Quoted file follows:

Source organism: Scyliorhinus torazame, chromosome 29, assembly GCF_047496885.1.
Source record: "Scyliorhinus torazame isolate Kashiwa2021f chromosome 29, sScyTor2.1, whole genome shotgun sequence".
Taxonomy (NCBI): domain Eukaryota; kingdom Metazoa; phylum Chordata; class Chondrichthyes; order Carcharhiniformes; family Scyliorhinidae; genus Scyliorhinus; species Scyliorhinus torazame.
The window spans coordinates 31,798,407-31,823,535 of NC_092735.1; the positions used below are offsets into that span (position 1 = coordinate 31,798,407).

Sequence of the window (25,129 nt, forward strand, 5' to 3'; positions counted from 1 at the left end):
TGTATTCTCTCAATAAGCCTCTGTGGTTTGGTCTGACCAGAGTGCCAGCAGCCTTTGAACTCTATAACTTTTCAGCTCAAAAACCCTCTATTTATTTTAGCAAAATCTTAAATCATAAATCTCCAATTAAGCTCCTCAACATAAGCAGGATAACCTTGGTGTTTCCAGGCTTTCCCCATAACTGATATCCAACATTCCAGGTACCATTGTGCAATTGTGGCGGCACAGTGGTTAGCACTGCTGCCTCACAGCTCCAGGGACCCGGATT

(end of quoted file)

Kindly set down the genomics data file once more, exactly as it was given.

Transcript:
Source organism: Scyliorhinus torazame, chromosome 29, assembly GCF_047496885.1.
Source record: "Scyliorhinus torazame isolate Kashiwa2021f chromosome 29, sScyTor2.1, whole genome shotgun sequence".
Taxonomy (NCBI): domain Eukaryota; kingdom Metazoa; phylum Chordata; class Chondrichthyes; order Carcharhiniformes; family Scyliorhinidae; genus Scyliorhinus; species Scyliorhinus torazame.
The window spans coordinates 31,798,407-31,823,535 of NC_092735.1; the positions used below are offsets into that span (position 1 = coordinate 31,798,407).

Sequence of the window (25,129 nt, forward strand, 5' to 3'; positions counted from 1 at the left end):
TGTATTCTCTCAATAAGCCTCTGTGGTTTGGTCTGACCAGAGTGCCAGCAGCCTTTGAACTCTATAACTTTTCAGCTCAAAAACCCTCTATTTATTTTAGCAAAATCTTAAATCATAAATCTCCAATTAAGCTCCTCAACATAAGCAGGATAACCTTGGTGTTTCCAGGCTTTCCCCATAACTGATATCCAACATTCCAGGTACCATTGTGCAATTGTGGCGGCACAGTGGTTAGCACTGCTGCCTCACAGCTCCAGGGACCCGGATT